I decided to play with his various bots with a single image. I choose an image that was an interesting zoomed-in shot of some moss on a pavement curb. I then fed the image to the various bots, and took the results, pulling them together into the slideshow. Not all of his bots fed me back an image to use, for whatever reason, but I enjoy seeing the remixed images that did come back fade into one another in the video compilation.

Is this art? Are the computer programs artists? Who knows, anymore. (Best suggests yes, the bots are artists in his podcast interview).

Peace (and Bots),

Rusty, The Rock And Roll Robot: From AI Art to AI Story with AI Music

Maybe I went a little overboard here but I was curious about what would happen if I merged the output of a variety of different AI-infused sites to create an AI story from an AI image with a computer-generated narrator voice backed with an AI soundtrack. The result was a tale about Rusty the Guitar-playing, Rock-and-Roll Robot.

Here’s how it worked: This all began with an interactive article in the Washington Post about how AI engines create art from text prompts. The article is excellent and the tool to play with was worth tinkering with, so I used the prompt to guide my experiment along: A robot playing guitar in outer space in style of a cover of a magazine.

AI Art via WashPo

I had an interesting image that I downloaded but now wanted a story. So I opened up ChatGPT and typed in this prompt: Write a funny story of a robot making the cover of a magazine for playing guitar in outer space.

Within seconds, I had the text of a story about a robot named Rusty who was rocking the space jam and ending up going viral and landing on the cover of a magazine. I took a screenshot the story.

Story via ChatGPT

I went into LunaPic to merged the Art image with the story, and added a border. Neat.

AI Art Meets ChatBotGPT

Now I wanted some voice narration. I used a text-speech site that wasn’t AI, really, but the computer-generated voice worked for what I needed: a “narrator” reading the text of the story of Rusty as an audio file.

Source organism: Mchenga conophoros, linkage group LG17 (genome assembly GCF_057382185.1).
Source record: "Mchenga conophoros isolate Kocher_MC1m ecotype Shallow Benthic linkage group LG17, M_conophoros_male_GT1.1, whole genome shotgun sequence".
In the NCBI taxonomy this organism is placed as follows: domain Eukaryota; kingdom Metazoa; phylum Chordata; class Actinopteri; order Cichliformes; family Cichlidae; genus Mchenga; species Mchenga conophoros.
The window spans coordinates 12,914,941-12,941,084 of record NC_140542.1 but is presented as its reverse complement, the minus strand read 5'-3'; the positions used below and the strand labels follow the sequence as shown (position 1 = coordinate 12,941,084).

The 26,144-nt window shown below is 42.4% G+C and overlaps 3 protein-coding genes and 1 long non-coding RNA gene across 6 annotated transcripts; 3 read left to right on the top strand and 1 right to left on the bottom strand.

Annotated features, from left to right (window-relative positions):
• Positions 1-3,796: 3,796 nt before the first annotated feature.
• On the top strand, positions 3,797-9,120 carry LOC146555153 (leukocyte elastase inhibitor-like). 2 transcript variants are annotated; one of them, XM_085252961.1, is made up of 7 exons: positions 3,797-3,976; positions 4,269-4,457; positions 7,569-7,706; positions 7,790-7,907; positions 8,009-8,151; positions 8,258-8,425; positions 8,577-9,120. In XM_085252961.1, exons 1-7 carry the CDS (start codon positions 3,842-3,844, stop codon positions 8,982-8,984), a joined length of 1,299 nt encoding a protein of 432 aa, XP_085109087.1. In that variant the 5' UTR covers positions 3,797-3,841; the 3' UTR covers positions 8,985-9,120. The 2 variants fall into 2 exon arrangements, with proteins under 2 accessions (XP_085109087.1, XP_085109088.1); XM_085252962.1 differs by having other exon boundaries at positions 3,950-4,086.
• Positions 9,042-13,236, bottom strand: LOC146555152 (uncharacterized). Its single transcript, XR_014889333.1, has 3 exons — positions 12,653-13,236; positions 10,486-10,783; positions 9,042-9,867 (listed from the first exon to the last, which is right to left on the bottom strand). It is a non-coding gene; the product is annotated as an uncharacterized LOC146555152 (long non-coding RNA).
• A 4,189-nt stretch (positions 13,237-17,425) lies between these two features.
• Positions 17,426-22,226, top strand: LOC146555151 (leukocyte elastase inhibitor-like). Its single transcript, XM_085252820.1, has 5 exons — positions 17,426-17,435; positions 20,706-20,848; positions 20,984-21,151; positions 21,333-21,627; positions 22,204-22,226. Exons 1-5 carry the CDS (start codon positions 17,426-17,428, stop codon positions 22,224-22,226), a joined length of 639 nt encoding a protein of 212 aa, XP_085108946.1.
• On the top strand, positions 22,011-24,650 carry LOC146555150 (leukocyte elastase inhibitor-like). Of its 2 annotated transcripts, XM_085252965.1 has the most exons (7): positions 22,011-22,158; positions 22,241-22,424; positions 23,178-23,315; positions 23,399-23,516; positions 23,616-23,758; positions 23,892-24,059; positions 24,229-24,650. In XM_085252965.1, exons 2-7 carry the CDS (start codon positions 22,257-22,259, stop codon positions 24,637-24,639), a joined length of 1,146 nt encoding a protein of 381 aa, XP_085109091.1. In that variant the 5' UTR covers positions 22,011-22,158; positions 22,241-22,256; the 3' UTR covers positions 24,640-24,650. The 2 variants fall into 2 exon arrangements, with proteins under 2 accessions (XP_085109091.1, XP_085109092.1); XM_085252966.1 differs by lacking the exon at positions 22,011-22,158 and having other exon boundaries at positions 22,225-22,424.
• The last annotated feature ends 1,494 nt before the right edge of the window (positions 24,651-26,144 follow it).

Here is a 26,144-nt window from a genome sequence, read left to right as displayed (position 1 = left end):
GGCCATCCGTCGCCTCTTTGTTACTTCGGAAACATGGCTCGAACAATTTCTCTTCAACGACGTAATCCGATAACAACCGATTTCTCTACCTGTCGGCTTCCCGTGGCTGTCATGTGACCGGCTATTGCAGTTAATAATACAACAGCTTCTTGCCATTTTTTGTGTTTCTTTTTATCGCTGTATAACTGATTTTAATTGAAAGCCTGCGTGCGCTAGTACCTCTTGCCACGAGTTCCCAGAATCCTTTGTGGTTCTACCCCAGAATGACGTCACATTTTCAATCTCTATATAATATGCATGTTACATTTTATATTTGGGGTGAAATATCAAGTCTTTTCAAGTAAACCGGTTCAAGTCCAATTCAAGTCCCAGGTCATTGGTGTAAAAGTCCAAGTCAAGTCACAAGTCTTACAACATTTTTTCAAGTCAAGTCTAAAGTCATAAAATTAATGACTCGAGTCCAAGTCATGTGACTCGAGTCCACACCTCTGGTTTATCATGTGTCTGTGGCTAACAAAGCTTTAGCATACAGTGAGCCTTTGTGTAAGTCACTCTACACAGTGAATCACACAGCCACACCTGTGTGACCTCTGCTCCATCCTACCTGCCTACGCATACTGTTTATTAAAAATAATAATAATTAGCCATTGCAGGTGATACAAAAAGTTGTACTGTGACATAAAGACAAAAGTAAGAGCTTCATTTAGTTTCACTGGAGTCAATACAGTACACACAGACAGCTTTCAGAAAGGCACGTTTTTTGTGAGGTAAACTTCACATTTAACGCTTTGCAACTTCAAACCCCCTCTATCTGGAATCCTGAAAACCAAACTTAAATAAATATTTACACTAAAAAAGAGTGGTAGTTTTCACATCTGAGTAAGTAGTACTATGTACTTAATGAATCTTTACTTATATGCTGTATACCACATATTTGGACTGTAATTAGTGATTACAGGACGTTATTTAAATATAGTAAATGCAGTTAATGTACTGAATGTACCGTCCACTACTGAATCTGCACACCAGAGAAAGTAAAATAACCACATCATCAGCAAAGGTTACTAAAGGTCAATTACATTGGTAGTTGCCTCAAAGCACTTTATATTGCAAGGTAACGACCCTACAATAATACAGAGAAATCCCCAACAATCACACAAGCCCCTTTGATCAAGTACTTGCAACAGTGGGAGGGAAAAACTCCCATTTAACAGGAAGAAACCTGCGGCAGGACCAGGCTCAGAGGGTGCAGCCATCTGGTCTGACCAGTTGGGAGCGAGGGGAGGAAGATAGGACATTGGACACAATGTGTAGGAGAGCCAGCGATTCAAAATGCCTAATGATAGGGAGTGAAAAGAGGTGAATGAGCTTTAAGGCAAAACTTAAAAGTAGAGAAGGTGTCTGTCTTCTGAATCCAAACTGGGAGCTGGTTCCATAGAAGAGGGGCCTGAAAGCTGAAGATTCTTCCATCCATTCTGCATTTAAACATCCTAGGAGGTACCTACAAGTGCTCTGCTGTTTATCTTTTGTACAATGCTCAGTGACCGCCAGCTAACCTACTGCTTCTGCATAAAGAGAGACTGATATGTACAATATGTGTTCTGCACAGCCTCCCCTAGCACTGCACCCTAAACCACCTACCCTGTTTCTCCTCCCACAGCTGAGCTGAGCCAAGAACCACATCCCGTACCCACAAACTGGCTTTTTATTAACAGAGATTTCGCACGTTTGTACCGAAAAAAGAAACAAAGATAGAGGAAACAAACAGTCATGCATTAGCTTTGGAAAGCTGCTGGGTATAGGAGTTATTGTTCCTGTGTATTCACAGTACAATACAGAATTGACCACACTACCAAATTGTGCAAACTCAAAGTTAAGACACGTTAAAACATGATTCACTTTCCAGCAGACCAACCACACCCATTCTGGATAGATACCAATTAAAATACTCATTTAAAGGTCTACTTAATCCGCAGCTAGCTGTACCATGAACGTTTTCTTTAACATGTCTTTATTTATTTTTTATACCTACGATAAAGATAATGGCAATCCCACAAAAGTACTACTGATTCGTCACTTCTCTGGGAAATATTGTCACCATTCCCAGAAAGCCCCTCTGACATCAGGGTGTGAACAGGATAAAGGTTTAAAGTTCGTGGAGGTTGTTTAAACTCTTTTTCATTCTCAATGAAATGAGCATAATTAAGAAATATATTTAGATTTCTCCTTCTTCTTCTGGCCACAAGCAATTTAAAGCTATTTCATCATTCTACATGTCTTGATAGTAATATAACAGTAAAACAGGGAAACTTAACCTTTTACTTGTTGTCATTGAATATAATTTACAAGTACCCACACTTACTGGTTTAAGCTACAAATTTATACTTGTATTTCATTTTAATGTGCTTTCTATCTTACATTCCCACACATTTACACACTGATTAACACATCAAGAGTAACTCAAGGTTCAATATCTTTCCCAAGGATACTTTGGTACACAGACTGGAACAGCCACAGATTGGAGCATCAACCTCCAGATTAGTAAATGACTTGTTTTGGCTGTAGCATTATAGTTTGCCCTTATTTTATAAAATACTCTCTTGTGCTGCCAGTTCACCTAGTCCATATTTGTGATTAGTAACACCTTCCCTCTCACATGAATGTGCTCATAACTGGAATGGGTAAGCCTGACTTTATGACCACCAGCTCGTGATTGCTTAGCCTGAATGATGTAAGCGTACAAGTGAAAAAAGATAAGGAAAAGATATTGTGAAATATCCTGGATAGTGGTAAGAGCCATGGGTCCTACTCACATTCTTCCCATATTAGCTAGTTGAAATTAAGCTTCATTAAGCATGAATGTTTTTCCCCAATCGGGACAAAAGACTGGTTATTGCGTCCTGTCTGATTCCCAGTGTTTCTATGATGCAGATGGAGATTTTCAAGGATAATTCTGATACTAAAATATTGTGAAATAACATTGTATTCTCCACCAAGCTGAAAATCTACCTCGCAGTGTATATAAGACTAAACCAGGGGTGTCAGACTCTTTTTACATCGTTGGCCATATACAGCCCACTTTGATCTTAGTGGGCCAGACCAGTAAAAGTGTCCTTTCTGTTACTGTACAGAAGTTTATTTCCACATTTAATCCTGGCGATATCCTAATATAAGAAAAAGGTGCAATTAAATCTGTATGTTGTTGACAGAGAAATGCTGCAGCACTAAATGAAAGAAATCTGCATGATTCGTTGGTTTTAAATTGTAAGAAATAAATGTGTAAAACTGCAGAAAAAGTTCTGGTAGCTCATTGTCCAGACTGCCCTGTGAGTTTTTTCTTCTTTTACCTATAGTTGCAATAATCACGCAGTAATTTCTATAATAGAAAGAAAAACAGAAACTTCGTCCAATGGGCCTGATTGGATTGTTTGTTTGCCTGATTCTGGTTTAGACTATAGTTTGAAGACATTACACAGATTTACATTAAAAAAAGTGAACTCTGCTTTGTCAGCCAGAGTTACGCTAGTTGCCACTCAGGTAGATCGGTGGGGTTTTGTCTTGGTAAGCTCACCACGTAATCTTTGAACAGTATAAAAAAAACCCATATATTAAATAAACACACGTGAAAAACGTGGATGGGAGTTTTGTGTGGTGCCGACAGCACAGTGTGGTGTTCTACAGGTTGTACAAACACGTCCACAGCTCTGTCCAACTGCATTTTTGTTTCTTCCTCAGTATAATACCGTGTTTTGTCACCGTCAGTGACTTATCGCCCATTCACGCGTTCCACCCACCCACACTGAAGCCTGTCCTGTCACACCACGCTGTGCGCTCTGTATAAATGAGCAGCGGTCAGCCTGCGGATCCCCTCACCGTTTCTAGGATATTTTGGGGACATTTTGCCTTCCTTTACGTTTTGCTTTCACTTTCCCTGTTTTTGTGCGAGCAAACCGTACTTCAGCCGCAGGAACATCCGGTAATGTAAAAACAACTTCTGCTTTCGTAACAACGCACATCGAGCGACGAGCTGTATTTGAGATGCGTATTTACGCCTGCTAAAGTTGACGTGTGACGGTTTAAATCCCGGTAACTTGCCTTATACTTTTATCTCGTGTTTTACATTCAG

Knowing this would become a video project, I wanted some soundtrack music. I went into a site called Melobytes, which takes an image and used AI to convert it to music. I used the combined Rusty Art/Story from LunaPic, and got a soundtrack. (I remain a little skeptical and unsure of how Melobytes really works its AI magic, but I stayed with it because I could not find an alternative for this activity).

I also used Audacity to mix the music with the narration, and then went into SoundSlides to pull everything together into one project, with an image backed by audio.

Is it any good?

Well, it’s interesting as an experiment, I think, and it shows how more and more AI projects could become collaborations across platforms.

Is it writing?

I don’t think so, but it was an act of “composition” as I tried to weave different threads of the story, generated by machine, into a coherent media project.

And you know, it’s likely that some company will surely bring all of these AI tools — art, text, music — under one umbrella at some point, and I am not even sure if that is a good development or bad idea when it comes to the world of stories.

Peace (press Play),

ChatGPT: Alarm Bells And Learning Possibilities

ChatGPT Play Skit The Case of the Missing Jazz Song

First, it was Wikipedia that would be the end of student research. Then it was Google and other search engines that would be the end of student discovery and learning of facts and information. Now it might be ChatGPT that might be the end of student writing. Period.

As with the other predictions that didn’t quite pan out in the extreme but still had important reverberations across learning communities, this fear of Machine Learning Chat may not work itself out as extreme as the warnings already underway in teaching circles make it seem, but that doesn’t mean that educators don’t need to take notice about text-based Machine Learning systems, a technology innovation that is becoming increasingly more powerful and user-friendly and ubiquitous.

For sure, educators need to think deeply about what we may need to do to change, adapt and alter the ways we teach our young writers what writing is, fundamentally, and how writing gets created, and why. If students can just pop a teacher prompt into an Machine Learning-infused Chat Engine and get an essay or poem or story spit out in seconds, then we need to consider about what we would like our learners to be doing when the screen is so powerful. And the answer to that query — about what can our students do that machine learning can’t — could ultimately strengthen the educational system we are part of.

ChatGPT: Write A Sonnet

Like many, I’ve been playing with the new ChatGPT from OpenAI since it was released a few weeks ago. As I understand it (and I don’t, really, at any deep technical level), it’s an computational engine that uses predictive text from a massive database of text. Ask it a question and it quickly answers it. Ask for a story and it writes it. Ask for a poem or a play (See my skit at the top of the page) or an essay, or even lines of computer code — it will generate it.

ChatGPT: Literary Analysis Paragraph